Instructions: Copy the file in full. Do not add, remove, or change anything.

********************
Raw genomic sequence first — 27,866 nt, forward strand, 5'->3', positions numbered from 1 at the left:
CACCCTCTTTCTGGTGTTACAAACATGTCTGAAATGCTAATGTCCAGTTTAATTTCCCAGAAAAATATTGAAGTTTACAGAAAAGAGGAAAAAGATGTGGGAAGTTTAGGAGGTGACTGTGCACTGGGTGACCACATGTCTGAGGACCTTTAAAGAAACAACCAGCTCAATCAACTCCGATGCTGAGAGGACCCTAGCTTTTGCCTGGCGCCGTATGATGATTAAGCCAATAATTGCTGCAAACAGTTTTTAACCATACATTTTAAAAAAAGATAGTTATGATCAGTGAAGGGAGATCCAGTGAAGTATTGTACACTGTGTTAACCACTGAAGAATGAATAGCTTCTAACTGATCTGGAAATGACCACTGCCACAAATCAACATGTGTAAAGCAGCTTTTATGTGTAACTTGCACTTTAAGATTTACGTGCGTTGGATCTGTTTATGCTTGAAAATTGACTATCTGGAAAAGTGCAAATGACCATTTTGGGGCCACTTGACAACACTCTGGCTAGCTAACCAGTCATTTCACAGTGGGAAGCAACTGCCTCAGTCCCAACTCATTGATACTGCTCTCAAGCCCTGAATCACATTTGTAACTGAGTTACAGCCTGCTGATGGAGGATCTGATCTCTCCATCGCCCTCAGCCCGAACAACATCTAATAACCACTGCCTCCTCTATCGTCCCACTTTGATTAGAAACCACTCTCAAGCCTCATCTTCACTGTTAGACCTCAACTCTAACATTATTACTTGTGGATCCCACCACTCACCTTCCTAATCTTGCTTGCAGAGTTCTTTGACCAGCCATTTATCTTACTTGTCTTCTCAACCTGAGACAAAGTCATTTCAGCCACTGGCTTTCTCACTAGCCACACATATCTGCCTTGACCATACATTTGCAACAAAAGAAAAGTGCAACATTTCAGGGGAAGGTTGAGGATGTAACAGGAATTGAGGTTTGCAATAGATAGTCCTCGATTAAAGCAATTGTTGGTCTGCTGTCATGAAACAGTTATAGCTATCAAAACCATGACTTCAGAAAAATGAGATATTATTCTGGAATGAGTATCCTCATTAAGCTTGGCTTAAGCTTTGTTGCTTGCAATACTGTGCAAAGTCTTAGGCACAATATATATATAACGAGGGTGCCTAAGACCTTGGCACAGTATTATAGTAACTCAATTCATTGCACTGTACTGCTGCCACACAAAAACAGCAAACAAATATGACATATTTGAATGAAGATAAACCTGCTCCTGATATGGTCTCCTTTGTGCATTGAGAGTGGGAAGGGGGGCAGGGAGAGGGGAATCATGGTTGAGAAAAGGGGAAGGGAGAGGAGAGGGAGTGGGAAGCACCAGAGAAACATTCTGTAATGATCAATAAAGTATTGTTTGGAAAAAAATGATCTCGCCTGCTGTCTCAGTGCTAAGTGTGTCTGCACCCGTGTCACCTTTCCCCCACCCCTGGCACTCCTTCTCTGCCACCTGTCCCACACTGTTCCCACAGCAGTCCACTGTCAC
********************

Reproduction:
Raw genomic sequence first — 27,866 nt, forward strand, 5'->3', positions numbered from 1 at the left:
CACCCTCTTTCTGGTGTTACAAACATGTCTGAAATGCTAATGTCCAGTTTAATTTCCCAGAAAAATATTGAAGTTTACAGAAAAGAGGAAAAAGATGTGGGAAGTTTAGGAGGTGACTGTGCACTGGGTGACCACATGTCTGAGGACCTTTAAAGAAACAACCAGCTCAATCAACTCCGATGCTGAGAGGACCCTAGCTTTTGCCTGGCGCCGTATGATGATTAAGCCAATAATTGCTGCAAACAGTTTTTAACCATACATTTTAAAAAAAGATAGTTATGATCAGTGAAGGGAGATCCAGTGAAGTATTGTACACTGTGTTAACCACTGAAGAATGAATAGCTTCTAACTGATCTGGAAATGACCACTGCCACAAATCAACATGTGTAAAGCAGCTTTTATGTGTAACTTGCACTTTAAGATTTACGTGCGTTGGATCTGTTTATGCTTGAAAATTGACTATCTGGAAAAGTGCAAATGACCATTTTGGGGCCACTTGACAACACTCTGGCTAGCTAACCAGTCATTTCACAGTGGGAAGCAACTGCCTCAGTCCCAACTCATTGATACTGCTCTCAAGCCCTGAATCACATTTGTAACTGAGTTACAGCCTGCTGATGGAGGATCTGATCTCTCCATCGCCCTCAGCCCGAACAACATCTAATAACCACTGCCTCCTCTATCGTCCCACTTTGATTAGAAACCACTCTCAAGCCTCATCTTCACTGTTAGACCTCAACTCTAACATTATTACTTGTGGATCCCACCACTCACCTTCCTAATCTTGCTTGCAGAGTTCTTTGACCAGCCATTTATCTTACTTGTCTTCTCAACCTGAGACAAAGTCATTTCAGCCACTGGCTTTCTCACTAGCCACACATATCTGCCTTGACCATACATTTGCAACAAAAGAAAAGTGCAACATTTCAGGGGAAGGTTGAGGATGTAACAGGAATTGAGGTTTGCAATAGATAGTCCTCGATTAAAGCAATTGTTGGTCTGCTGTCATGAAACAGTTATAGCTATCAAAACCATGACTTCAGAAAAATGAGATATTATTCTGGAATGAGTATCCTCATTAAGCTTGGCTTAAGCTTTGTTGCTTGCAATACTGTGCAAAGTCTTAGGCACAATATATATATAACGAGGGTGCCTAAGACCTTGGCACAGTATTATAGTAACTCAATTCATTGCACTGTACTGCTGCCACACAAAAACAGCAAACAAATATGACATATTTGAATGAAGATAAACCTGCTCCTGATATGGTCTCCTTTGTGCATTGAGAGTGGGAAGGGGGGCAGGGAGAGGGGAATCATGGTTGAGAAAAGGGGAAGGGAGAGGAGAGGGAGTGGGAAGCACCAGAGAAACATTCTGTAATGATCAATAAAGTATTGTTTGGAAAAAAATGATCTCGCCTGCTGTCTCAGTGCTAAGTGTGTCTGCACCCGTGTCACCTTTCCCCCACCCCTGGCACTCCTTCTCTGCCACCTGTCCCACACTGTTCCCACAGCAGTCCACTGTCAC